The present study was a randomized controlled study consisting of 60 mild-to-moderate cases of asthma, divided randomly into Group A (yoga training along with pharmacological therapy) and Group B (only pharmacological therapy). Table 1 shows the anthropometric parameters in both groups. Subjects in both the groups were well matched with respect to age, height, weight, and Body mass index (BMI). Table 2 shows that gender distribution was matched in both groups. Table 3 shows the pulmonary parameters recorded at baseline, after 4 weeks and after 8 weeks. The pulmonary parameters were well matched between both the groups at baseline. There is improvement of forced expiratory volume in one second ([FEV.sub.1]), forced vital capacity (FVC), [FEV.sub.1]/FVC, peak expiratory flow rate (PEFR), forced expiratory flow rate 25-75% ([FEF.sup.25-75]), specific airway conductance (sGAW) (P < 0.001), and significant reduction in RAW (P < 0.001) after 4th and 8th weeks of yoga practice in Group A as compared to Group B [Tables 1-3].


In this randomized controlled study using MEC PFT and body plethysmograph system, effort has been made to study the effect of yoga on PFTs in patients of the mild-to-moderate severity of bronchial asthma. Study group practiced yoga along with pharmacological therapy and control group followed only pharmacological therapy. As per Table 3, there is a significant improvement in pulmonary functions after 8 weeks of yoga training in the study group. [FEV.sub.1] and FVC in study group has significantly increased from baseline value of 2.06 [+ or -] 0.62 to 2.31 [+ or -] 0.66 (p < 0.001), and 2.87 [+ or -] 0.83 to 2.90 [+ or -] 0.82, respectively. [FEV.sub.1]/FVC% has increased from 71.74 [+ or -] 5.38 to 79.95 [+ or -] 5.44 (P < 0.001). Increase in PEFR from 5.13 [+ or -] 1.57 to 5.26 [+ or -] 1.56. [FEF.sup.25-75] improved from a baseline value of 2.82 [+ or -] 0.70 to 2.85 [+ or -] 0.70. Reduction of RAW from baseline value of 0.528 [+ or -] 0.19 to 0.512[+ or -]0.19 (P < 0.001) after yoga sGAW improved from 1.02 [+ or -] 0.28 to 1.05 [+ or -] 0.28 in the study group whereas the control group did not show any significant change in [FEV.sub.1], FVC, [FEV.sub.1]/FVC, PEFR, [FEF.sup.25-75], RAW, and sGAW over 8 weeks.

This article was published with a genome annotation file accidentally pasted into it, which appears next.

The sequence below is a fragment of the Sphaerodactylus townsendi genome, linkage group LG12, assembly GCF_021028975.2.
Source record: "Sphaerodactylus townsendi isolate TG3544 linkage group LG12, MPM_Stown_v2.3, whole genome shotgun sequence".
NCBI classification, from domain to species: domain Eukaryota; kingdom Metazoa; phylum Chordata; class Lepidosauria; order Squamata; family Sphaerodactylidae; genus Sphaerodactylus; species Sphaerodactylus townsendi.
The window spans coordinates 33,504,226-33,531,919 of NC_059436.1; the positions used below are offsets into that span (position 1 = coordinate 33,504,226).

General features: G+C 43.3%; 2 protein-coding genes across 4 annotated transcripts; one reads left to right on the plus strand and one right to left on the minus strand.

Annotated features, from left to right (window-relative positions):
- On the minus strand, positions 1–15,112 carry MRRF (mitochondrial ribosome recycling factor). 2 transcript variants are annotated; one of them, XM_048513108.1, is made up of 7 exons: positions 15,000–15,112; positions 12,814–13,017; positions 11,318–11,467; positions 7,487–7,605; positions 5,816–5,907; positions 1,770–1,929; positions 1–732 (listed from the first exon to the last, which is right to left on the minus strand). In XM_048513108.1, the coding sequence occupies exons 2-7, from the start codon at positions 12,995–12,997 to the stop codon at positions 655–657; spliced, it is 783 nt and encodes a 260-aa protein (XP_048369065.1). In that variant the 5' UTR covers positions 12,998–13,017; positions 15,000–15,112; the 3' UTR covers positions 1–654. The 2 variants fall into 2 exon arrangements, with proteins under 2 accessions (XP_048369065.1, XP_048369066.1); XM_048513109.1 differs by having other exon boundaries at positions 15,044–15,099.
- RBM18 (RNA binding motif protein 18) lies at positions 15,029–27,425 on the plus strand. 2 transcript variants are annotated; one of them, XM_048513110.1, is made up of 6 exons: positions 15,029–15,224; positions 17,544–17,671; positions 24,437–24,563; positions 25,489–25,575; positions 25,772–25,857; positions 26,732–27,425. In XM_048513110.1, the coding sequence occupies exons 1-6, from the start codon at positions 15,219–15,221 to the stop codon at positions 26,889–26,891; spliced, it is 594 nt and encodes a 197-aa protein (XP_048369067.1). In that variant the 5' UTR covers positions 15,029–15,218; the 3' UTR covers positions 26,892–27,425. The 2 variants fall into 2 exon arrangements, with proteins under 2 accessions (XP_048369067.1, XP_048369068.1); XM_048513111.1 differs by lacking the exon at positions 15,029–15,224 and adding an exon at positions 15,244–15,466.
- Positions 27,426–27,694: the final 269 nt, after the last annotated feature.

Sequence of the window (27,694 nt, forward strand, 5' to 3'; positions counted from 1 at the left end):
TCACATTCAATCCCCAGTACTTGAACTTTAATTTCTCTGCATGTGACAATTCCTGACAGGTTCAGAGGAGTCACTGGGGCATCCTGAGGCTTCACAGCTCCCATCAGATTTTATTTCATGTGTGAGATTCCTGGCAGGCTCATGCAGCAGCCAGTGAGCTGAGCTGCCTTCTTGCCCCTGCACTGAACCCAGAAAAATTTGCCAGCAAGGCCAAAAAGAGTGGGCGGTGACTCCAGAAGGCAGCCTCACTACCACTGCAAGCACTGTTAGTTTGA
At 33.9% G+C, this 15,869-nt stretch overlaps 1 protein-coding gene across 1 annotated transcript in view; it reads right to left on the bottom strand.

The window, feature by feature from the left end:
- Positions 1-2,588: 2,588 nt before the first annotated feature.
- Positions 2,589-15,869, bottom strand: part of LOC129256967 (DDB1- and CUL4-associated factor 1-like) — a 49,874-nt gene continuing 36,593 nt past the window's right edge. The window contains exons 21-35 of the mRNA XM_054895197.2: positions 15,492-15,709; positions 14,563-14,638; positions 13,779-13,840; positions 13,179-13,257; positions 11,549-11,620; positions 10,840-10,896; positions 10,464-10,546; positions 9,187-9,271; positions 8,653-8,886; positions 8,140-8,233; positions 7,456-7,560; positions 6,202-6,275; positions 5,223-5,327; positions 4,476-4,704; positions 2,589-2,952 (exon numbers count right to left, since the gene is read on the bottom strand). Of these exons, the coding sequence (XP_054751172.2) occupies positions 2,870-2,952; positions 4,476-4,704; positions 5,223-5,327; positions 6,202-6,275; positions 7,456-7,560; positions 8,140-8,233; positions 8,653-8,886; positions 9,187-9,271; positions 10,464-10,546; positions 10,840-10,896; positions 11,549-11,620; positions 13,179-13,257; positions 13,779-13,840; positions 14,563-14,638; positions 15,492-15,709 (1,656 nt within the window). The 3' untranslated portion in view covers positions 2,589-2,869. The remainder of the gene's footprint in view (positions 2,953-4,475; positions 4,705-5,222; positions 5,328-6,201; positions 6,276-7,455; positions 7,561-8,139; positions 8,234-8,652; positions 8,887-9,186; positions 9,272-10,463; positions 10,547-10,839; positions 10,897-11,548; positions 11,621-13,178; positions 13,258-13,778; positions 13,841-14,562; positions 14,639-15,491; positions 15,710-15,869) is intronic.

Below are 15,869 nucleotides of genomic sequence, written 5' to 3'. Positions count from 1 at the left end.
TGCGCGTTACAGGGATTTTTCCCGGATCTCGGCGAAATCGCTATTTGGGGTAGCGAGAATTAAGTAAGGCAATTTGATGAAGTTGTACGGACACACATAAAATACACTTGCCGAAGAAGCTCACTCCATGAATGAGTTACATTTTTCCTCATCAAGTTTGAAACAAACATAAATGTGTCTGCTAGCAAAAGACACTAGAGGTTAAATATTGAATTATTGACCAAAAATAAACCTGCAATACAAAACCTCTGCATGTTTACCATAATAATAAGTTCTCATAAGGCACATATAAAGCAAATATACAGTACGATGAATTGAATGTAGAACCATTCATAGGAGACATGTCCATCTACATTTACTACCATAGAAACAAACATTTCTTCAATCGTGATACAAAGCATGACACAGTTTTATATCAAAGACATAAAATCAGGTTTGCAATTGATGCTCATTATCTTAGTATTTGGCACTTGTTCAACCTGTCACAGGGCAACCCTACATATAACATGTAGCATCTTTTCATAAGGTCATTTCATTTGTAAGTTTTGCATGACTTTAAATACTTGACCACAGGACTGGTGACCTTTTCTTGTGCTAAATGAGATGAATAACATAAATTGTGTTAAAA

Asthma is associated with an increase in RAW, decrease in forced respiratory volumes and flow rates, hyperinflation of the lungs and increased work of breathing. Yoga therapy readjusts the autonomic imbalance, controls the rate of breathing, relaxes the voluntary inspiratory and expiratory muscles reduces RAW and increases lung compliance. [6]

Our study is in agreement with Sodhi et al. and Singh et al. who have found similar results on pulmonary functions [FEV.sub.1], FVC and [FEV.sub.1]/FVC% after the yoga training. Yoga therapy relaxes the voluntary inspiratory and expiratory muscles increases respiratory efficiency balances activity of opposing muscle groups and slows dynamic and static movements. [4] Yoga asanas and pranayama enhances the strength and endurance of respiratory muscles, diaphragm and upper abdominal muscles. [6] Regular practice of pranayama will lead to improvement in vital capacity due to increased development of respiratory musculature. Moreover, the respiratory apparatus is emptied and filled more completely and efficiently which is recorded in terms of FVC. The increase in [FEV.sub.1] might be due to a significant increase in vital capacity. [16]